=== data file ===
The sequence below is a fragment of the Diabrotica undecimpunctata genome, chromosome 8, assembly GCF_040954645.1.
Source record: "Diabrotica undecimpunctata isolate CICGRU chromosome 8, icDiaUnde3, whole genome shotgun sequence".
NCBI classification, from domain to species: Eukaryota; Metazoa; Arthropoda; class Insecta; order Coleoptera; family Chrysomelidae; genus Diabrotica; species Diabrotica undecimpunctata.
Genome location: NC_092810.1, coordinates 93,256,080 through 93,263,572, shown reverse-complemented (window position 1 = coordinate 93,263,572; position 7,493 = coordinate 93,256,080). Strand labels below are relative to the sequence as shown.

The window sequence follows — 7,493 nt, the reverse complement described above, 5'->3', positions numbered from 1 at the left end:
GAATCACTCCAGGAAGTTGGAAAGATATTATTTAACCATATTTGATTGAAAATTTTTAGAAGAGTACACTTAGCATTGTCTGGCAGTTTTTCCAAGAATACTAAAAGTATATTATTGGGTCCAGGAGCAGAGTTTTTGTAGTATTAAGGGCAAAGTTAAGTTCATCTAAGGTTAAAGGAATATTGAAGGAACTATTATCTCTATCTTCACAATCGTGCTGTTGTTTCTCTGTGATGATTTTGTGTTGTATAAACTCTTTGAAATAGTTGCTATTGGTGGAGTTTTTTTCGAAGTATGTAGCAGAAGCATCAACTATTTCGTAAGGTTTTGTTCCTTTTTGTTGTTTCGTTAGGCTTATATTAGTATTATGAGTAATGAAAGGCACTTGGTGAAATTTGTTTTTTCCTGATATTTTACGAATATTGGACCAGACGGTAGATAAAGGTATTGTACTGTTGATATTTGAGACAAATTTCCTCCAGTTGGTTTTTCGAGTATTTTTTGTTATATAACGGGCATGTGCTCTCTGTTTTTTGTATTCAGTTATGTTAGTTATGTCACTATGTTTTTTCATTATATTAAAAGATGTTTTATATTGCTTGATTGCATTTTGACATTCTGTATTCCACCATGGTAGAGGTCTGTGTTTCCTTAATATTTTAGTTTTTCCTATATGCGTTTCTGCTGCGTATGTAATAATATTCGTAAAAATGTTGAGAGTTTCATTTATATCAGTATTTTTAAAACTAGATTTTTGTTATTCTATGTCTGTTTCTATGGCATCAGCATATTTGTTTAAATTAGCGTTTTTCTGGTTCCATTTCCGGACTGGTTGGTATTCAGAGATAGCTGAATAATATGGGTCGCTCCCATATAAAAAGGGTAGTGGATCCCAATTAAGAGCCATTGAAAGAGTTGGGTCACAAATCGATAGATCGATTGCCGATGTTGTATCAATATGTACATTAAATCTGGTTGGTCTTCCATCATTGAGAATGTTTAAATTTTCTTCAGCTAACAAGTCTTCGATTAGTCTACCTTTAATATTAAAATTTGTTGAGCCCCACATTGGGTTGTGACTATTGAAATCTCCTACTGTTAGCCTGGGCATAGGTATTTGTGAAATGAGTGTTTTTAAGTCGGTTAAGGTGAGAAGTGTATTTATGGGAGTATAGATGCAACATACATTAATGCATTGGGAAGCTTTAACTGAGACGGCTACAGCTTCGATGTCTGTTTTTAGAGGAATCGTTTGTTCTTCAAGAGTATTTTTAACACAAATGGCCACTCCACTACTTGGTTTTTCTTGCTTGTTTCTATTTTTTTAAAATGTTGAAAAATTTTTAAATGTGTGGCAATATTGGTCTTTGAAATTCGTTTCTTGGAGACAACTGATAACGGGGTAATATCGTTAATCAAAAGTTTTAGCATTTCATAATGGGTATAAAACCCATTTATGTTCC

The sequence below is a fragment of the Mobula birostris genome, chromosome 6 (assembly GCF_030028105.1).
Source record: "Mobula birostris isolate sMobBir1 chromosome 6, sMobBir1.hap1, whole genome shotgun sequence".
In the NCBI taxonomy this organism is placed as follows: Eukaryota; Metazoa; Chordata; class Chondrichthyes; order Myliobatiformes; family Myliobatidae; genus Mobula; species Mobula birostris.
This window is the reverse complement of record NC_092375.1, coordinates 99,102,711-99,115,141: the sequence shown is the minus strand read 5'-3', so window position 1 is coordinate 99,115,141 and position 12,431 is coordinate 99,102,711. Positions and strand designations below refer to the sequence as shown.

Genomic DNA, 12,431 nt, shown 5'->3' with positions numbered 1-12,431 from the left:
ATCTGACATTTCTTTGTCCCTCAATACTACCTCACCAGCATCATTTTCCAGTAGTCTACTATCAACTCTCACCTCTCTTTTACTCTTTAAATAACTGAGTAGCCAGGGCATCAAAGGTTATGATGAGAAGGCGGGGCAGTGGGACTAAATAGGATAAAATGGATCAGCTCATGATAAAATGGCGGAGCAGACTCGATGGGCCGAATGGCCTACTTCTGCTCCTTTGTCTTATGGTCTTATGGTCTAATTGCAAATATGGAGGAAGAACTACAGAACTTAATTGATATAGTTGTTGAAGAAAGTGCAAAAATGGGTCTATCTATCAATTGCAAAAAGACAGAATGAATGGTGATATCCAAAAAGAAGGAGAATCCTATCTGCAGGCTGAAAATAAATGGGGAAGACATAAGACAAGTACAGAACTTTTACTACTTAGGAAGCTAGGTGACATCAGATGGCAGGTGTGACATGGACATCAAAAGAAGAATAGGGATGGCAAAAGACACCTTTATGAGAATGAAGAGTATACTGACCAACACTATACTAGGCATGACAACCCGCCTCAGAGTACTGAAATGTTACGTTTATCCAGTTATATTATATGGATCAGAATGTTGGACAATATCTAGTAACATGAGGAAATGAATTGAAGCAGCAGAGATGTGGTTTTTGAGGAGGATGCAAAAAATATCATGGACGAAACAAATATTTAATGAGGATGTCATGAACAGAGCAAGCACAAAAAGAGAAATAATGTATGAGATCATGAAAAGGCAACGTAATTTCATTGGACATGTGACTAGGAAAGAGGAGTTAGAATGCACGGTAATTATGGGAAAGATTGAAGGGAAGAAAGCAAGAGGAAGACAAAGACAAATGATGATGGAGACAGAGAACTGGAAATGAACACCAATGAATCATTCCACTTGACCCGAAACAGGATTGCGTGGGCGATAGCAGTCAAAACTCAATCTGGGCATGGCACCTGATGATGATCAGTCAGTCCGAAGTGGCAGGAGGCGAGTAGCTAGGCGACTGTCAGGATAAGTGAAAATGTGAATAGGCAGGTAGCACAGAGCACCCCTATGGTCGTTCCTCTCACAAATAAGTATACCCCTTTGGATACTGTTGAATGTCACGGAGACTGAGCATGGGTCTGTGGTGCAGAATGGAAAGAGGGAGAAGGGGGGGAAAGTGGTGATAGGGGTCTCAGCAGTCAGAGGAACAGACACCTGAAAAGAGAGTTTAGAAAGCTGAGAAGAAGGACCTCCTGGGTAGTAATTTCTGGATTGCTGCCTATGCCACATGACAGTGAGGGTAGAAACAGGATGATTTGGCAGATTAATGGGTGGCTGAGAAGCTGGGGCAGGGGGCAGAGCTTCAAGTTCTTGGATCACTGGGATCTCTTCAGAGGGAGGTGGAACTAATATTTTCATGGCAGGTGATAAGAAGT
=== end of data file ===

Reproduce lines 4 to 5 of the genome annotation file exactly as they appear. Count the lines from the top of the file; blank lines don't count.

Genome location: NC_092810.1, coordinates 93,256,080 through 93,263,572, shown reverse-complemented (window position 1 = coordinate 93,263,572; position 7,493 = coordinate 93,256,080). Strand labels below are relative to the sequence as shown.

The window sequence follows — 7,493 nt, the reverse complement described above, 5'->3', positions numbered from 1 at the left end: